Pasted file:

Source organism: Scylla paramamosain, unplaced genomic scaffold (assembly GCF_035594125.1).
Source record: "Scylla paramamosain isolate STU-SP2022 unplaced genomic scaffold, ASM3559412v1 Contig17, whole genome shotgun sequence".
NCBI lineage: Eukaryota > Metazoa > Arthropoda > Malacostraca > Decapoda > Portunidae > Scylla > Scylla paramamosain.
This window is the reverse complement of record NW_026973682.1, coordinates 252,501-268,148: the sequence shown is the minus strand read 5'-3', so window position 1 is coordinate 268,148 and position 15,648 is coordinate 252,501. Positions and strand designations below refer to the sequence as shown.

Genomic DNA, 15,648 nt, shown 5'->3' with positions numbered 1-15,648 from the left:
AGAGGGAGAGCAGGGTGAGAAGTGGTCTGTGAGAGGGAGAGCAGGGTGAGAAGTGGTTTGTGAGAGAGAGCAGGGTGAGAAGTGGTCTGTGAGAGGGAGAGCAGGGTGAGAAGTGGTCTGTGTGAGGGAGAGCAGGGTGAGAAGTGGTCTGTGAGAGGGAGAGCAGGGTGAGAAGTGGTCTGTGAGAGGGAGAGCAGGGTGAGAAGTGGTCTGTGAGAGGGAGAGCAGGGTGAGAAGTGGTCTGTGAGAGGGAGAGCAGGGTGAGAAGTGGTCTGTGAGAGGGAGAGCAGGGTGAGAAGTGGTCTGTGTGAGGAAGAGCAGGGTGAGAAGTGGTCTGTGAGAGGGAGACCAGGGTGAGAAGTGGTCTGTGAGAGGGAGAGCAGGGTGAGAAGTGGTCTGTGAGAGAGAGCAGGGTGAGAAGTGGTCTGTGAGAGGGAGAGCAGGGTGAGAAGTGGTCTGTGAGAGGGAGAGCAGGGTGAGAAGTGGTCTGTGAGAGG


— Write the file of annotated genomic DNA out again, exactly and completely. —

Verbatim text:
Source organism: Scylla paramamosain, unplaced genomic scaffold (assembly GCF_035594125.1).
Source record: "Scylla paramamosain isolate STU-SP2022 unplaced genomic scaffold, ASM3559412v1 Contig17, whole genome shotgun sequence".
NCBI lineage: Eukaryota > Metazoa > Arthropoda > Malacostraca > Decapoda > Portunidae > Scylla > Scylla paramamosain.
This window is the reverse complement of record NW_026973682.1, coordinates 252,501-268,148: the sequence shown is the minus strand read 5'-3', so window position 1 is coordinate 268,148 and position 15,648 is coordinate 252,501. Positions and strand designations below refer to the sequence as shown.

Genomic DNA, 15,648 nt, shown 5'->3' with positions numbered 1-15,648 from the left:
AGAGGGAGAGCAGGGTGAGAAGTGGTCTGTGAGAGGGAGAGCAGGGTGAGAAGTGGTTTGTGAGAGAGAGCAGGGTGAGAAGTGGTCTGTGAGAGGGAGAGCAGGGTGAGAAGTGGTCTGTGTGAGGGAGAGCAGGGTGAGAAGTGGTCTGTGAGAGGGAGAGCAGGGTGAGAAGTGGTCTGTGAGAGGGAGAGCAGGGTGAGAAGTGGTCTGTGAGAGGGAGAGCAGGGTGAGAAGTGGTCTGTGAGAGGGAGAGCAGGGTGAGAAGTGGTCTGTGAGAGGGAGAGCAGGGTGAGAAGTGGTCTGTGTGAGGAAGAGCAGGGTGAGAAGTGGTCTGTGAGAGGGAGACCAGGGTGAGAAGTGGTCTGTGAGAGGGAGAGCAGGGTGAGAAGTGGTCTGTGAGAGAGAGCAGGGTGAGAAGTGGTCTGTGAGAGGGAGAGCAGGGTGAGAAGTGGTCTGTGAGAGGGAGAGCAGGGTGAGAAGTGGTCTGTGAGAGG